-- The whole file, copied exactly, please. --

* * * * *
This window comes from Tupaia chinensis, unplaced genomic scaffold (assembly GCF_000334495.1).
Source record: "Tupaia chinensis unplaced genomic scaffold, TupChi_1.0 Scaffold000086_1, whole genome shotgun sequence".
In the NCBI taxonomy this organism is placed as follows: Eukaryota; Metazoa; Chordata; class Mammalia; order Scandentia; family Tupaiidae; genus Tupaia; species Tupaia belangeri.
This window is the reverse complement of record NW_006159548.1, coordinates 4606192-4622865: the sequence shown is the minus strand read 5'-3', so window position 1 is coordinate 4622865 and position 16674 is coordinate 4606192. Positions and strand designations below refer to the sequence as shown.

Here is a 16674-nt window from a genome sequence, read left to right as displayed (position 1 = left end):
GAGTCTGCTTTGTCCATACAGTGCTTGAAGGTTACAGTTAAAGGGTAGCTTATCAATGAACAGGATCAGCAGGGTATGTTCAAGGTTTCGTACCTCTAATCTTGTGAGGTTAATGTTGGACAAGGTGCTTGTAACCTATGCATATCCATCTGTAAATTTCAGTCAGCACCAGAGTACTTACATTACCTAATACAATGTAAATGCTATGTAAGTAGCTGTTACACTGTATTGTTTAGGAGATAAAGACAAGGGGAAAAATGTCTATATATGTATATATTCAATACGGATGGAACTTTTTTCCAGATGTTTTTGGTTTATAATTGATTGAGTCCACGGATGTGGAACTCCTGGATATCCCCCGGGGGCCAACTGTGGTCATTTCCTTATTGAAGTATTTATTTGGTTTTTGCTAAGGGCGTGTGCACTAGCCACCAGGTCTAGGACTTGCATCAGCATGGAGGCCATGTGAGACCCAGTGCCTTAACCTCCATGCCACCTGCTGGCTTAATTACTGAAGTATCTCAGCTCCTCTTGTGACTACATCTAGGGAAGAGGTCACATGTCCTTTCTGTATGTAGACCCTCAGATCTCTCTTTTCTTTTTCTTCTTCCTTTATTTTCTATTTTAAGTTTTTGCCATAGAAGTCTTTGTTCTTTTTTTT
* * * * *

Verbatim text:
This window comes from Tupaia chinensis, unplaced genomic scaffold (assembly GCF_000334495.1).
Source record: "Tupaia chinensis unplaced genomic scaffold, TupChi_1.0 Scaffold000086_1, whole genome shotgun sequence".
In the NCBI taxonomy this organism is placed as follows: Eukaryota; Metazoa; Chordata; class Mammalia; order Scandentia; family Tupaiidae; genus Tupaia; species Tupaia belangeri.
This window is the reverse complement of record NW_006159548.1, coordinates 4606192-4622865: the sequence shown is the minus strand read 5'-3', so window position 1 is coordinate 4622865 and position 16674 is coordinate 4606192. Positions and strand designations below refer to the sequence as shown.

Here is a 16674-nt window from a genome sequence, read left to right as displayed (position 1 = left end):
GAGTCTGCTTTGTCCATACAGTGCTTGAAGGTTACAGTTAAAGGGTAGCTTATCAATGAACAGGATCAGCAGGGTATGTTCAAGGTTTCGTACCTCTAATCTTGTGAGGTTAATGTTGGACAAGGTGCTTGTAACCTATGCATATCCATCTGTAAATTTCAGTCAGCACCAGAGTACTTACATTACCTAATACAATGTAAATGCTATGTAAGTAGCTGTTACACTGTATTGTTTAGGAGATAAAGACAAGGGGAAAAATGTCTATATATGTATATATTCAATACGGATGGAACTTTTTTCCAGATGTTTTTGGTTTATAATTGATTGAGTCCACGGATGTGGAACTCCTGGATATCCCCCGGGGGCCAACTGTGGTCATTTCCTTATTGAAGTATTTATTTGGTTTTTGCTAAGGGCGTGTGCACTAGCCACCAGGTCTAGGACTTGCATCAGCATGGAGGCCATGTGAGACCCAGTGCCTTAACCTCCATGCCACCTGCTGGCTTAATTACTGAAGTATCTCAGCTCCTCTTGTGACTACATCTAGGGAAGAGGTCACATGTCCTTTCTGTATGTAGACCCTCAGATCTCTCTTTTCTTTTTCTTCTTCCTTTATTTTCTATTTTAAGTTTTTGCCATAGAAGTCTTTGTTCTTTTTTTT